Hi Everyone! Are you ready to travel with me? So this time we will be looking at folk arts which share few commonalities with folk arts of other countries. Does it sound interesting? So tighten your seat belts and lets fly to Kerala..
State - Kerala
Folk art- Kathakali
Similar to Kabuki / Noh of Japan & Peking Opera from China
Kathakali is an Indian classical dance form that presents folk stories, religious legends or spiritual themes from Hindu scriptures. Kathakali is distinguished by elaborate and colourful make up, masks and costumes. Earlier it was mainly performed by male artists but now women also participate.
Kathakali dance form includes 24 main mudras, and numerous more minor ones. There are nine facial expressions called Navarasas (Sringara - love, Hasya - comic, Karuna - sad, Raudra - anger Vira - heroic, Bhayanaka - fear, Bibhatsa - disgust, Adbhuta - marvel and Shanta - peace) which each actor masters through facial muscle control during his education, to depict the emotional state of the character in the play.
Image credit: About Kabuki/ Shibaraku (C) Shochiku
Now comes the interesting part - The Japanese performance arts Kabuki/Noh and Chinese performance art Peking Opera are similar in many ways to Kathakali. Eg - Kabuki and Kathakali are similar in stylized gestures, symbolic yet minimal dance moves, plenty of eye and facial expressions, dazzling costumes, elegantly designed wigs and elaborate make-up for male artistes. Same is the case with Chinese Peking Opera.
State - Chhattisgarh, Madhya Pradesh
Folk art -Gond Art
Material used - natural colours derived from charcoal, colored soil, plant sap, leaves, and cow dung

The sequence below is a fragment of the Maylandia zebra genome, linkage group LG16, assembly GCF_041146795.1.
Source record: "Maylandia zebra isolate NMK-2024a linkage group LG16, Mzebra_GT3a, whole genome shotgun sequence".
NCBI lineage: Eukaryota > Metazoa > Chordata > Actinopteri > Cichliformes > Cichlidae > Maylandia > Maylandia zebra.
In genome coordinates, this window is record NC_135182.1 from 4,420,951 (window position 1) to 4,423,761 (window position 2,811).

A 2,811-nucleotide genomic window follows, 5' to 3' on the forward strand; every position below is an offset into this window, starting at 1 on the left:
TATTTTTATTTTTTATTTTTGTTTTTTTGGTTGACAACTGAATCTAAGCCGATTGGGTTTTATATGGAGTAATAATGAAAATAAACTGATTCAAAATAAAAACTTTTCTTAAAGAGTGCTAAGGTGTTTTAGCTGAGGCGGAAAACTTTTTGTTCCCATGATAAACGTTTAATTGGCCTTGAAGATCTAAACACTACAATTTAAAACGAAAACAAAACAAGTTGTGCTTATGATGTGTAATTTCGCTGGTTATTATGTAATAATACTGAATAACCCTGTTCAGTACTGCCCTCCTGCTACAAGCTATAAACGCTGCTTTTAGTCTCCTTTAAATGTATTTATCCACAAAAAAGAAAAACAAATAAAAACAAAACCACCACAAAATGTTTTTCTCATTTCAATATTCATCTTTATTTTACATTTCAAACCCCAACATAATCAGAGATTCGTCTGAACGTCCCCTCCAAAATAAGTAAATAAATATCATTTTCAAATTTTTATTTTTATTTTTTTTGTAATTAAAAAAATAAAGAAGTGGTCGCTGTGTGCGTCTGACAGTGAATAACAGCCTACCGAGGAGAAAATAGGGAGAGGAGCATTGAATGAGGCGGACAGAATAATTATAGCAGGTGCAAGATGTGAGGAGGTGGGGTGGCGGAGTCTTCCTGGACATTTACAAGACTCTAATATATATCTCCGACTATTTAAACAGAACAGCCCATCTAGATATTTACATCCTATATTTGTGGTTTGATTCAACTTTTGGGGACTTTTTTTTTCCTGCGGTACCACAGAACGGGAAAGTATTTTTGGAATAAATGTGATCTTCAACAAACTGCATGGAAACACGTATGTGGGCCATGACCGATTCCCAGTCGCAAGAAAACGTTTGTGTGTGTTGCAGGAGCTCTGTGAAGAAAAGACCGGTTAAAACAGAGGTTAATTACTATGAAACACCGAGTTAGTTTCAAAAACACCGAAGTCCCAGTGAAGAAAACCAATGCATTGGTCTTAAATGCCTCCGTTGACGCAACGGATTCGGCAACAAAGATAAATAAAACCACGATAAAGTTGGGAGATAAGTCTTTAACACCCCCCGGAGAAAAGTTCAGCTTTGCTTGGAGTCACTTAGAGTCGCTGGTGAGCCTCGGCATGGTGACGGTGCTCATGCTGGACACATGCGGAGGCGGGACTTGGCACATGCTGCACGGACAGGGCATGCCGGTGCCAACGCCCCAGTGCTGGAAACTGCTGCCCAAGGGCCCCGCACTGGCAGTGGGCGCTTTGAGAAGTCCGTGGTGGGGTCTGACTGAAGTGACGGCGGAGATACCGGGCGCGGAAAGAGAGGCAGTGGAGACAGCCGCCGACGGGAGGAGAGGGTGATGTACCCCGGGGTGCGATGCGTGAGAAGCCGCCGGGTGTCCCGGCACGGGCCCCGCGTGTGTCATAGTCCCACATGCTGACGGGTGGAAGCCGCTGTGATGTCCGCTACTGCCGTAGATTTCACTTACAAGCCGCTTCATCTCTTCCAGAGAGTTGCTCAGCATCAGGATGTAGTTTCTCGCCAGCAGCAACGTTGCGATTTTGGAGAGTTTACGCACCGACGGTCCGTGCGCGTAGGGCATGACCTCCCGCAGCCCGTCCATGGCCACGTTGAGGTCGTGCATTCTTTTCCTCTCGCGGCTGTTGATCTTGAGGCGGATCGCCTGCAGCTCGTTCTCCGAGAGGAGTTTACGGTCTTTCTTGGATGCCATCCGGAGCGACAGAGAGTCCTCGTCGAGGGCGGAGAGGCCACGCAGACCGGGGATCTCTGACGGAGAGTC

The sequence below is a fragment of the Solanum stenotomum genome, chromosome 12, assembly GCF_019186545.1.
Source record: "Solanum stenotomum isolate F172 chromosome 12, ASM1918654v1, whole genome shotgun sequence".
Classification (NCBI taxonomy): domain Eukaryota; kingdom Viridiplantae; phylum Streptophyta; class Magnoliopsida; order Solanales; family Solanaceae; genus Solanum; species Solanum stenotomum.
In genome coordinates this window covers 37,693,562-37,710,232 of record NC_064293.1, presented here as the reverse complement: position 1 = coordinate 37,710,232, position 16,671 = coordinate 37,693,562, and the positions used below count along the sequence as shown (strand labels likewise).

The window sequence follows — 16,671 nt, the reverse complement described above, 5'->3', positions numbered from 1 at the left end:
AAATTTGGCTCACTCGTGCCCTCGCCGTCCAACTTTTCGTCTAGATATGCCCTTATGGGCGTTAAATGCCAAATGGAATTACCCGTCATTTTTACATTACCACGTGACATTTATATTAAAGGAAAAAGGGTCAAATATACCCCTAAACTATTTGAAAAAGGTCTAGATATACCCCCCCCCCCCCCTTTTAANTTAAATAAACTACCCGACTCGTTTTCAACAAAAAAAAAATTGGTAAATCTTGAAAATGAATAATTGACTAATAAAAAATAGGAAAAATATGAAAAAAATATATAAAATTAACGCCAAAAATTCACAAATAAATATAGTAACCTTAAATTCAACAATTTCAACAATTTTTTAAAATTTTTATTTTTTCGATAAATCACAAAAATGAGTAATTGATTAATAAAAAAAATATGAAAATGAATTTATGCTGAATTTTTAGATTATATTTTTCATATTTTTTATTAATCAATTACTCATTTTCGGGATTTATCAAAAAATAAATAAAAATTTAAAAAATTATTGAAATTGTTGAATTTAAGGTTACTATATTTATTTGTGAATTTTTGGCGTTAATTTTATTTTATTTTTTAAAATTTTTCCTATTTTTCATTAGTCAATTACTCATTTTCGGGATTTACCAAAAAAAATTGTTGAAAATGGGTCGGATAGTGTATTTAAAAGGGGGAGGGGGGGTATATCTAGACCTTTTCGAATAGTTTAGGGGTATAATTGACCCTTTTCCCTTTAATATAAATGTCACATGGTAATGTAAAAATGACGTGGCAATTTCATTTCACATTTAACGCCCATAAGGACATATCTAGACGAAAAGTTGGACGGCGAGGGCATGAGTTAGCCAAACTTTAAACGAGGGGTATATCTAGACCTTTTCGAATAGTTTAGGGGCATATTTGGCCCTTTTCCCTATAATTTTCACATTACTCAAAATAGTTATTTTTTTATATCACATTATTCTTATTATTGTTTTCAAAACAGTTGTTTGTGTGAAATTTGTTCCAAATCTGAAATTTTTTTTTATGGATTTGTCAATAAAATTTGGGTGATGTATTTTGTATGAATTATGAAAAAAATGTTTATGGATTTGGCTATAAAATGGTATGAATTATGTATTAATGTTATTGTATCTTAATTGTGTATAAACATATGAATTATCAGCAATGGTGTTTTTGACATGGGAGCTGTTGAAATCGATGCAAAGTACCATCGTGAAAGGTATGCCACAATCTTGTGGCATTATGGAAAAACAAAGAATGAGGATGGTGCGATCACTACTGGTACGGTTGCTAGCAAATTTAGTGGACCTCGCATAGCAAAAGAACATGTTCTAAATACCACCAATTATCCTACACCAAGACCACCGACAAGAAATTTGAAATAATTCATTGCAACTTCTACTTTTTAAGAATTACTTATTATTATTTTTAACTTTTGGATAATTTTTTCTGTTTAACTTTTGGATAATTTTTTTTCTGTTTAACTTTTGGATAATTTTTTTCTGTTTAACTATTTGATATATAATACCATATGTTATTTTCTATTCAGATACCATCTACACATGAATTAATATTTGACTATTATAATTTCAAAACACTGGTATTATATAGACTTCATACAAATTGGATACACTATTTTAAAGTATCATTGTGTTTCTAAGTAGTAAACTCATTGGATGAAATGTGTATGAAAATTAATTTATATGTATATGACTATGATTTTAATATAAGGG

Similar to Australian Aboriginal art
The word “Gond” comes from the Dravidian expression kond, meaning “the green mountain.” Art comes with the belief that a good image brings good luck. The Gonds paint their walls with vibrant depictions of local flora, fauna, gods, various celebrations, rituals and man’s relationship with nature. These paintings invariably tell stories about the unique way of life of the tribals.
The art showcases predominant use of dots and lines. The imaginative use of the line imparts a sense of movement to the still images.
A Gond painting by Artist Santosh Maravi
Australian Aboriginal painting — Yarla Jukurrpa (Bush Potato Dreaming) — Cockatoo Creek, Image credit: Kate Owen Gallery
The interesting story is about what could be the possible reasons behind similarities between Gond art and Australian aboriginal art form. Apparently it lies in the shared history and geography between the art forms. According to Venkat Raman Singh Shyam, an important contemporary artist, the similarity in themes and representation comes from the very fact that Aborigines have their own stories about creation just like Gonds, and they too present it through dashes and dots. He also traces geographical confluence between the two communities and is of the opinion that Gond is very similar to Aboriginal art for the simple reason that the Aboriginal art and Gond art have their geographic connection as well. Both are originally from the same continent of Gondwana. He says of the time, “...when there were just two continents, Gondwana and Laurasia. India and Australia came from Gondwana and America came from Laurasia.”
For those of you who have been following us for a while know that we are big fans of Gond. You can read more about Gond:
Start your own Gond art collection with pieces here